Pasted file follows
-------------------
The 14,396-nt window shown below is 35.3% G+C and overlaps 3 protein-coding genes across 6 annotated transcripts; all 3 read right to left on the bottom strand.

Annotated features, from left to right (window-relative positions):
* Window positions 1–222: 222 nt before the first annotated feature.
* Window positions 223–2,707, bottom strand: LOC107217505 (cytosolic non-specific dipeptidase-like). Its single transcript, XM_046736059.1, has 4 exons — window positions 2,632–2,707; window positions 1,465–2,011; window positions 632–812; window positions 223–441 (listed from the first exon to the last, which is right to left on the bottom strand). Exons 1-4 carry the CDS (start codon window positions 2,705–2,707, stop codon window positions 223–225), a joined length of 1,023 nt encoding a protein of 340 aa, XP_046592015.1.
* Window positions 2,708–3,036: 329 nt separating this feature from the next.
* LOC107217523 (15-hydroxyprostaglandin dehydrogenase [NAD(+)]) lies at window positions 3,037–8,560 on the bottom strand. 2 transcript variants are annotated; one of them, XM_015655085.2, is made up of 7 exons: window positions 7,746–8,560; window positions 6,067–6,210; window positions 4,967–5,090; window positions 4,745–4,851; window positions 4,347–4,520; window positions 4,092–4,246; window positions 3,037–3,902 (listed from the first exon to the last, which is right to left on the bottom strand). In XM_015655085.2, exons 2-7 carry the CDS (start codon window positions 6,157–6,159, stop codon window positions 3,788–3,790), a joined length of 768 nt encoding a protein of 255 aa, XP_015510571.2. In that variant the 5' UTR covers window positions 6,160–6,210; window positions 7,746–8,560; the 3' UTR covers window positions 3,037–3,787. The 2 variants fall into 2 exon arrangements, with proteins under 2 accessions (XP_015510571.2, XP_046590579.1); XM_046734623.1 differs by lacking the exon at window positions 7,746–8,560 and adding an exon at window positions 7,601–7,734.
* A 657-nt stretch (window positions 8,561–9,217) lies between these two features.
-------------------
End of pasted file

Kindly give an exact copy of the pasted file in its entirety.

The 14,396-nt window shown below is 35.3% G+C and overlaps 3 protein-coding genes across 6 annotated transcripts; all 3 read right to left on the bottom strand.

Annotated features, from left to right (window-relative positions):
* Window positions 1–222: 222 nt before the first annotated feature.
* Window positions 223–2,707, bottom strand: LOC107217505 (cytosolic non-specific dipeptidase-like). Its single transcript, XM_046736059.1, has 4 exons — window positions 2,632–2,707; window positions 1,465–2,011; window positions 632–812; window positions 223–441 (listed from the first exon to the last, which is right to left on the bottom strand). Exons 1-4 carry the CDS (start codon window positions 2,705–2,707, stop codon window positions 223–225), a joined length of 1,023 nt encoding a protein of 340 aa, XP_046592015.1.
* Window positions 2,708–3,036: 329 nt separating this feature from the next.
* LOC107217523 (15-hydroxyprostaglandin dehydrogenase [NAD(+)]) lies at window positions 3,037–8,560 on the bottom strand. 2 transcript variants are annotated; one of them, XM_015655085.2, is made up of 7 exons: window positions 7,746–8,560; window positions 6,067–6,210; window positions 4,967–5,090; window positions 4,745–4,851; window positions 4,347–4,520; window positions 4,092–4,246; window positions 3,037–3,902 (listed from the first exon to the last, which is right to left on the bottom strand). In XM_015655085.2, exons 2-7 carry the CDS (start codon window positions 6,157–6,159, stop codon window positions 3,788–3,790), a joined length of 768 nt encoding a protein of 255 aa, XP_015510571.2. In that variant the 5' UTR covers window positions 6,160–6,210; window positions 7,746–8,560; the 3' UTR covers window positions 3,037–3,787. The 2 variants fall into 2 exon arrangements, with proteins under 2 accessions (XP_015510571.2, XP_046590579.1); XM_046734623.1 differs by lacking the exon at window positions 7,746–8,560 and adding an exon at window positions 7,601–7,734.
* A 657-nt stretch (window positions 8,561–9,217) lies between these two features.